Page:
The artists, who often visit each other during the day, meet for a cup of tea in Thompson’s studio. Photo by Melanie Basner.

Thompson wanted a building with indirect sunlight from above, as much windowless wall space as possible, and a distance of 36 feet from the farthest wall—the optimal distance from which to view his artwork. “That distance didn’t have to necessarily be part of his painting space, just a point at which Tony could view his work,” Fateyev recalls.

Thompson’s large, cube-shaped studio is entered via a kitchenette (one cabinet for dishes, the rest for art supplies) through an eight-foot glass door with an exterior “screen door” of wood slats. Fateyev calculated that skinny north-facing skylights in the 22-foot ceiling would provide the greatest amount of indirect sunlight, so he installed seven two-by-six-foot Velux skylights to filter the light and insulate the room. In the middle of summer, the skylights let in shafts of sunlight; the rest of the year, they allow only indirect light, yet the room remains bright. Being in Thompson’s studio, says Saliske, is “like being in a shoe box with the lid off. It’s an atmosphere of perfect light.”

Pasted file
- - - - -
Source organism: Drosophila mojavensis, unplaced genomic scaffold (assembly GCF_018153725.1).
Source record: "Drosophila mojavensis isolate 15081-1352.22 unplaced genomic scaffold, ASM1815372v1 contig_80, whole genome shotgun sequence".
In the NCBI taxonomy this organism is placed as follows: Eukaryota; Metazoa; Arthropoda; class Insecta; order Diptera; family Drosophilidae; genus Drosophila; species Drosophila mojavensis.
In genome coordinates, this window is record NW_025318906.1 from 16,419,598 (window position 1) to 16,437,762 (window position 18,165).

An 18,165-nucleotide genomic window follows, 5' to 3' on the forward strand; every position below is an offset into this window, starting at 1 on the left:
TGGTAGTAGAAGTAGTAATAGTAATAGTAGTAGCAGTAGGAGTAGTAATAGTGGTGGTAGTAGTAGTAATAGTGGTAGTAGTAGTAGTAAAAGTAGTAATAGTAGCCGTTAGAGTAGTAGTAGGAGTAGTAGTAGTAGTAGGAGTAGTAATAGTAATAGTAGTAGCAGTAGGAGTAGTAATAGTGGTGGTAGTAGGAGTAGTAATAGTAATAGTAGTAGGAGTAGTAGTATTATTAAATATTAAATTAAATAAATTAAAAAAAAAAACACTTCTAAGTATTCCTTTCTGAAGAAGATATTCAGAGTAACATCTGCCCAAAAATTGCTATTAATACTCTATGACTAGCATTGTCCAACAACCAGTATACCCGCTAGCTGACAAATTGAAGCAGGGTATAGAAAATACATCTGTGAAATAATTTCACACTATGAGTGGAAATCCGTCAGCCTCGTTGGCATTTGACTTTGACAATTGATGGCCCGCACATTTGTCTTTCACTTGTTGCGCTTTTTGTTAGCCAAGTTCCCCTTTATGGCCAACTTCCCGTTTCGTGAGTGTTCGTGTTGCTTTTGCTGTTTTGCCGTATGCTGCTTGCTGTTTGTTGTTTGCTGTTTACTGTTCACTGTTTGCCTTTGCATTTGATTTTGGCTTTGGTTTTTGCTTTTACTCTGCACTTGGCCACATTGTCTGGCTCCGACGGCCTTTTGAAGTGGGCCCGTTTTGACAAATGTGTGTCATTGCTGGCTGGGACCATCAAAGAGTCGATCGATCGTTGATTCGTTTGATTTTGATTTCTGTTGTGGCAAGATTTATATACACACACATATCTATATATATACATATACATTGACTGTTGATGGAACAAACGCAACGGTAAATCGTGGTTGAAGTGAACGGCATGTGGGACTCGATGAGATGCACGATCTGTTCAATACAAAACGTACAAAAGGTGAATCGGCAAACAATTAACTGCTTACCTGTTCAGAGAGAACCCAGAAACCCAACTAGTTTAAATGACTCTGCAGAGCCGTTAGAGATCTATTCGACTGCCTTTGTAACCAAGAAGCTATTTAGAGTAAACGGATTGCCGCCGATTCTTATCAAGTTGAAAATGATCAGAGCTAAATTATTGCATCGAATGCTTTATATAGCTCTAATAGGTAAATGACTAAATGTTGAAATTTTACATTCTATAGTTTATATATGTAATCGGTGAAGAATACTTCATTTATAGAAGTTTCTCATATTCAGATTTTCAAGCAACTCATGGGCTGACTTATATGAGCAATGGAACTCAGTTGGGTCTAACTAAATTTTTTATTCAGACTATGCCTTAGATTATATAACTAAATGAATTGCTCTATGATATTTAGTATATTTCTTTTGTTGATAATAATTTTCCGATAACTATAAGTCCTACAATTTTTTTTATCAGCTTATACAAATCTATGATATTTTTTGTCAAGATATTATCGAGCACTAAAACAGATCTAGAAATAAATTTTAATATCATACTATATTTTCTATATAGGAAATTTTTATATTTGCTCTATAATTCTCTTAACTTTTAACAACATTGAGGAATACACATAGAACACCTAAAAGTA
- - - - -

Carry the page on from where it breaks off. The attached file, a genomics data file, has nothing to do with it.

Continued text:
A second-floor loft serves as a storage space for Thompson’s paintings and a guest bedroom, with sanded, sealed plyboard floors that are easy to clean. The bed, with a 36-inch-high guardrail wall behind it, overlooks the studio. On the opposite south-facing wall is a five-by-six-foot window offering views of Olana and Mount Merino on clear winter days. Thompson’s space also contains a full bathroom and a mechanical room.

The single-story, 400-square-foot common space, which the couple nicknamed the “DMZ”—demilitarized zone—between the two studios, contains the kitchen and dining area. A north-side outlet to the backyard provides a view of the couple’s old house. Sliding doors on the south side lead to the front yard and a terrace, where Saliske and Thompson dine in the warmer months, gazing over a boxwood hedge at a profusion of perennial flowers and trees, including a Japanese maple, spirea, mock orange, red obelisk beech, ilex, red sunset maple, Japanese lilac, river birch, smoke bush, and Chinese junipers.